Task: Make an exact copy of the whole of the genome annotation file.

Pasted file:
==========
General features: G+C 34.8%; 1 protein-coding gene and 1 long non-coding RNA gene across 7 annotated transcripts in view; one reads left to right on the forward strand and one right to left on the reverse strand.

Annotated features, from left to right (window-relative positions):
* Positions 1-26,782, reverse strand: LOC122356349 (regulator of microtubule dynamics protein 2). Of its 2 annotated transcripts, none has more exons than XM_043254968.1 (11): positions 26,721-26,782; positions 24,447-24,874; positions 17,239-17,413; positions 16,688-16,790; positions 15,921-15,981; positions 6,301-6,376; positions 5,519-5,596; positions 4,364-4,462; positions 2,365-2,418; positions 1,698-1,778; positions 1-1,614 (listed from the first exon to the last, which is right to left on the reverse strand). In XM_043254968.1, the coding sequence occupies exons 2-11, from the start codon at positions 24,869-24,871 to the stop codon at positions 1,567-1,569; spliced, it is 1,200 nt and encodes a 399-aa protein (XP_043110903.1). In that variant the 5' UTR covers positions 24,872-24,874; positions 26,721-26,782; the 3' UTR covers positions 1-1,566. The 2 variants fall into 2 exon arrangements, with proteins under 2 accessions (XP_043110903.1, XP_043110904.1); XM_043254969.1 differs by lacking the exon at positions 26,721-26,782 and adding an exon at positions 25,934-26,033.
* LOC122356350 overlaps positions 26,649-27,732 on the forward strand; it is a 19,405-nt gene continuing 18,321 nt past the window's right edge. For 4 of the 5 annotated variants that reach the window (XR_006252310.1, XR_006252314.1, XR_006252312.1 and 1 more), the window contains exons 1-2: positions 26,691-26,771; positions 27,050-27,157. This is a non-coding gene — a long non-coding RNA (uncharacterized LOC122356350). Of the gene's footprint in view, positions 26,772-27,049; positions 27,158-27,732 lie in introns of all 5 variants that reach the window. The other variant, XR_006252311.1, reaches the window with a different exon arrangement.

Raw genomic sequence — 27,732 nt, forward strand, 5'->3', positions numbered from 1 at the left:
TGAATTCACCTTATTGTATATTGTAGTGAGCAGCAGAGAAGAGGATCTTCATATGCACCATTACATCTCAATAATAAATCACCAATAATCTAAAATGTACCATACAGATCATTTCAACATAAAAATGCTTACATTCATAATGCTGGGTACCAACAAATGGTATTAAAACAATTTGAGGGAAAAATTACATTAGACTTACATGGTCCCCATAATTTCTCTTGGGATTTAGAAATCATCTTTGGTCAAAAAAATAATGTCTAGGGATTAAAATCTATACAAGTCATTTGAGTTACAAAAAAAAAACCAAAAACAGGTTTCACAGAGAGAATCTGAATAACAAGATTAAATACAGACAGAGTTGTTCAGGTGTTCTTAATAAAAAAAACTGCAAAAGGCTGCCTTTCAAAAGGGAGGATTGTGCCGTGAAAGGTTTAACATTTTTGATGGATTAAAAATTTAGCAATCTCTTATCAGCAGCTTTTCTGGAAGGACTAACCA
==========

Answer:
General features: G+C 34.8%; 1 protein-coding gene and 1 long non-coding RNA gene across 7 annotated transcripts in view; one reads left to right on the forward strand and one right to left on the reverse strand.

Annotated features, from left to right (window-relative positions):
* Positions 1-26,782, reverse strand: LOC122356349 (regulator of microtubule dynamics protein 2). Of its 2 annotated transcripts, none has more exons than XM_043254968.1 (11): positions 26,721-26,782; positions 24,447-24,874; positions 17,239-17,413; positions 16,688-16,790; positions 15,921-15,981; positions 6,301-6,376; positions 5,519-5,596; positions 4,364-4,462; positions 2,365-2,418; positions 1,698-1,778; positions 1-1,614 (listed from the first exon to the last, which is right to left on the reverse strand). In XM_043254968.1, the coding sequence occupies exons 2-11, from the start codon at positions 24,869-24,871 to the stop codon at positions 1,567-1,569; spliced, it is 1,200 nt and encodes a 399-aa protein (XP_043110903.1). In that variant the 5' UTR covers positions 24,872-24,874; positions 26,721-26,782; the 3' UTR covers positions 1-1,566. The 2 variants fall into 2 exon arrangements, with proteins under 2 accessions (XP_043110903.1, XP_043110904.1); XM_043254969.1 differs by lacking the exon at positions 26,721-26,782 and adding an exon at positions 25,934-26,033.
* LOC122356350 overlaps positions 26,649-27,732 on the forward strand; it is a 19,405-nt gene continuing 18,321 nt past the window's right edge. For 4 of the 5 annotated variants that reach the window (XR_006252310.1, XR_006252314.1, XR_006252312.1 and 1 more), the window contains exons 1-2: positions 26,691-26,771; positions 27,050-27,157. This is a non-coding gene — a long non-coding RNA (uncharacterized LOC122356350). Of the gene's footprint in view, positions 26,772-27,049; positions 27,158-27,732 lie in introns of all 5 variants that reach the window. The other variant, XR_006252311.1, reaches the window with a different exon arrangement.

Raw genomic sequence — 27,732 nt, forward strand, 5'->3', positions numbered from 1 at the left:
TGAATTCACCTTATTGTATATTGTAGTGAGCAGCAGAGAAGAGGATCTTCATATGCACCATTACATCTCAATAATAAATCACCAATAATCTAAAATGTACCATACAGATCATTTCAACATAAAAATGCTTACATTCATAATGCTGGGTACCAACAAATGGTATTAAAACAATTTGAGGGAAAAATTACATTAGACTTACATGGTCCCCATAATTTCTCTTGGGATTTAGAAATCATCTTTGGTCAAAAAAATAATGTCTAGGGATTAAAATCTATACAAGTCATTTGAGTTACAAAAAAAAAACCAAAAACAGGTTTCACAGAGAGAATCTGAATAACAAGATTAAATACAGACAGAGTTGTTCAGGTGTTCTTAATAAAAAAAACTGCAAAAGGCTGCCTTTCAAAAGGGAGGATTGTGCCGTGAAAGGTTTAACATTTTTGATGGATTAAAAATTTAGCAATCTCTTATCAGCAGCTTTTCTGGAAGGACTAACCA